• Untreated endocrine diseases such as hypothyroidism  
  • Heart disease
  • Inflammatory bowel diseases such as Crohn’ disease and Ulcerative colitis  
  • Severe learning or cognitive disabilities

Frequently Asked Questions (FAQ)

What are the benefits of lap banding compared to other bariatric surgeries?
As lap band surgery is performed with minimal incisions it usually results in a shorter hospital stays, faster recovery, smaller scars, and less pain than open bariatric procedures.

In addition, after insertion, lap bands:

  • can easily be adjusted to meet patients’ changing diet needs,
  • cause no malabsorption issues (the body continues to absorb nutrients from food normally as there has been no cutting, stapling or removal of any part of the digestive system).
  • can be removed.

How will I look/feel immediately after a lap banding operation?
‏You will look the same and won’t feel much pain as lap band surgery is minimally invasive with only a few incisions.
If you do however feel uncomfortable, you can take the pain medications prescribed or recommended by your surgeon.

How long will I take to recover?
‏Full recovery from lap band surgery usually takes a week or two.
Although you will be able to resume your normal activities at this time, you won’t be able to resume your normal eating activities – it will be several weeks before you are able to safely eat solid food.

How long before I will see weight loss results?
‏Results vary greatly but most lap band patients lose an average 0.5-1kg per week for the first 12 to 18 months – resulting in a total weight reduction of 25 to 45kg in the first year.
They also typically see gradual improvements in weight-related health conditions such as type 2 diabetes and hypertension over the same time.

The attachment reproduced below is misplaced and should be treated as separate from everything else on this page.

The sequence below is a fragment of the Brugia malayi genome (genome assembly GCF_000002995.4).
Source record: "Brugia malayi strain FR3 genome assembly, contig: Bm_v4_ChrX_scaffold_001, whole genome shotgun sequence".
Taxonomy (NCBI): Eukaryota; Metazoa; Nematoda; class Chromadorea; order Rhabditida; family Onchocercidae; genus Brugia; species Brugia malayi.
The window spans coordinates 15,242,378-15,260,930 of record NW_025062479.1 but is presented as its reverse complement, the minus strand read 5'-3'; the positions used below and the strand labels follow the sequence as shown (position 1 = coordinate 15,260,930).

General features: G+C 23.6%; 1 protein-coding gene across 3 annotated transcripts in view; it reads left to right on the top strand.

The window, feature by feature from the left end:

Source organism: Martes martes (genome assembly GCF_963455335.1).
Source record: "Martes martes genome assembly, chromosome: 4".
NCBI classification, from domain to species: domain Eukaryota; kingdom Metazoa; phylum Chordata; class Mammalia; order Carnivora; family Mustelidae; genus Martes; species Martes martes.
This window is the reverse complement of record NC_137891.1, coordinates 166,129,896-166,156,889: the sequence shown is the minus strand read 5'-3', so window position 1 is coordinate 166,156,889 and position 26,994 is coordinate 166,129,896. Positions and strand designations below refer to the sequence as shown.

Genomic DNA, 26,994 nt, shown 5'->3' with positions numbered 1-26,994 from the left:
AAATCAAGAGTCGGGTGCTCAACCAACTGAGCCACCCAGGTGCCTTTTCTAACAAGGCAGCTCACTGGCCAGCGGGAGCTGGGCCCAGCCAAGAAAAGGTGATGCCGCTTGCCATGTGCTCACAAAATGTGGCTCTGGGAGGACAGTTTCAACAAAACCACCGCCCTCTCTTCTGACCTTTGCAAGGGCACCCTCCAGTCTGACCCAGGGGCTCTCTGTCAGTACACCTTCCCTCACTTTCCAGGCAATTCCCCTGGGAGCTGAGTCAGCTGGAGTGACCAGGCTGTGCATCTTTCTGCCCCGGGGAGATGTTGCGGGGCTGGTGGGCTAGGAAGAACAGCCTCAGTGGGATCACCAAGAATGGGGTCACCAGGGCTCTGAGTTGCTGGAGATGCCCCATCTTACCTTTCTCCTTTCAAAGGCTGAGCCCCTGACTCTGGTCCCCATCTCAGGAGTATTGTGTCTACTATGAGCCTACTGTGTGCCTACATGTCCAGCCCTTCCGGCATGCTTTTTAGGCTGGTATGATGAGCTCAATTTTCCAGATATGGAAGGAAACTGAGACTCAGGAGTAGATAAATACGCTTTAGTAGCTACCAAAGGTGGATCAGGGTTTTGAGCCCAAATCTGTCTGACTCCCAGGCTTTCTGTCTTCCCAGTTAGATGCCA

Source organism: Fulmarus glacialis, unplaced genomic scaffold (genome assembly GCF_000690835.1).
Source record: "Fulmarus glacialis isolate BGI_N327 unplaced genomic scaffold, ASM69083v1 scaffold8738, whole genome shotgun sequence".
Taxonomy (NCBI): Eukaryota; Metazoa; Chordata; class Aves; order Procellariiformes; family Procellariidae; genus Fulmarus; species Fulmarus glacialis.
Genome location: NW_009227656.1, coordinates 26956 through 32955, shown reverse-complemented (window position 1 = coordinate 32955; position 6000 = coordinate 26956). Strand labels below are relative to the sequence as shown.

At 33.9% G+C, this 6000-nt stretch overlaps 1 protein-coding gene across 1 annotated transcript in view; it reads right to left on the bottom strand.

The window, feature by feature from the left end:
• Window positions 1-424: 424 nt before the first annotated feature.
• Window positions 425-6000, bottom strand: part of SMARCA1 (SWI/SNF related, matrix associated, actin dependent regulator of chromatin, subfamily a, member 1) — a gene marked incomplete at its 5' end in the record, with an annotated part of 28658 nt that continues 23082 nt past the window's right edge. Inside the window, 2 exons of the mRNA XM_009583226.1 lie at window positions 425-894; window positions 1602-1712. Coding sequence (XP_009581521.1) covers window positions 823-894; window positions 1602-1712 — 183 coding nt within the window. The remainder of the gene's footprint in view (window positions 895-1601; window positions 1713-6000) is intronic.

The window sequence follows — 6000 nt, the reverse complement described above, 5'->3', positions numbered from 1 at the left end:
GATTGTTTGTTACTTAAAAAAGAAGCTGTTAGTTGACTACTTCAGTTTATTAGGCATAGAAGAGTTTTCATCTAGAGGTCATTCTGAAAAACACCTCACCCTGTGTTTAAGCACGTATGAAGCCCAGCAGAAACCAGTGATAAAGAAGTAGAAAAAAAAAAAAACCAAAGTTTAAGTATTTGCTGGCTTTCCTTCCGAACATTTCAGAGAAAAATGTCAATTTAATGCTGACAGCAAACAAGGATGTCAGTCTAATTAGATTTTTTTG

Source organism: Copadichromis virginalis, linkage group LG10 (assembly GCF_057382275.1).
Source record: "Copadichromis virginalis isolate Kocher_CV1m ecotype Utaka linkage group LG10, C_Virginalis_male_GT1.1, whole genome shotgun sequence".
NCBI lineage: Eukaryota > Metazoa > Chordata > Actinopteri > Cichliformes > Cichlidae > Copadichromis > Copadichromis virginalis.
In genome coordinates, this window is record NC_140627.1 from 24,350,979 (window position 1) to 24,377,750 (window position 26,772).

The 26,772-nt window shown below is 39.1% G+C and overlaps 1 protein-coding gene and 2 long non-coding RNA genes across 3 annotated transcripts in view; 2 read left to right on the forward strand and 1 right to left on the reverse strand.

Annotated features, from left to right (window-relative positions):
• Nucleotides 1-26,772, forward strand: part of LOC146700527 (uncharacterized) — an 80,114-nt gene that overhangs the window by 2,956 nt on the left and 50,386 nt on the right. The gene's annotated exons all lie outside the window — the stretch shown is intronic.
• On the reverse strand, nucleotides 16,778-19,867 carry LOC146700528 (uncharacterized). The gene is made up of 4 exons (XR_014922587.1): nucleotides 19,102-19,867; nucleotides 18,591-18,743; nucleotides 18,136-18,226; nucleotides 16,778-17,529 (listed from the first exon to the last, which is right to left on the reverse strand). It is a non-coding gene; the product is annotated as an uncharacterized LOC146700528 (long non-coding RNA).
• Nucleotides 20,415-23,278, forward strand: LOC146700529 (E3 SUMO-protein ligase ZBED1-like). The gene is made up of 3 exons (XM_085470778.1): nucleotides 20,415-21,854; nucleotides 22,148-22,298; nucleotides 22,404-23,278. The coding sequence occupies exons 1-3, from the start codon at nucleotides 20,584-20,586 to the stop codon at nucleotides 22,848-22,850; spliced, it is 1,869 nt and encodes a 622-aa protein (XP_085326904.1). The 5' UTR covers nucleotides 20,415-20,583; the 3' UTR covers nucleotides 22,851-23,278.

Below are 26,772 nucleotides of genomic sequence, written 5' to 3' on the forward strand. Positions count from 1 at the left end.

Will I need to have the lap band adjusted?
Yes. In most cases the band will need to be adjusted (filled or emptied of saline solution) on a regular basis so that you can continue to lose weight while limiting any side effects.
The first adjustment, which is a painless in-office procedure that takes just a few minutes, is typically made four to six weeks after the operation and then as often needed.
The goal of adjustments is to ensure that that the band is filled for optimal results – the band should be tight enough so that hunger is controlled but not so tight that food can’t move through the digestive system.
The number of adjustments varies widely between patients with some never requiring any adjustments after their surgery.
Nonetheless, it is recommended that lap band recipients, attend at least one follow-up appointment each year after the initial placement to ensure maximum results with minimal side effects.

Can I have the lap band removed?
Yes, the band can be safely removed as no cutting, removal or other damage to the digestive system is made during the initial surgery.
However, after removal any weighloss is likely to be quickly regained.

How long does a lap band last?
Lap bands are designed to last a lifetime, however more than half of lap bands are removed within 10 years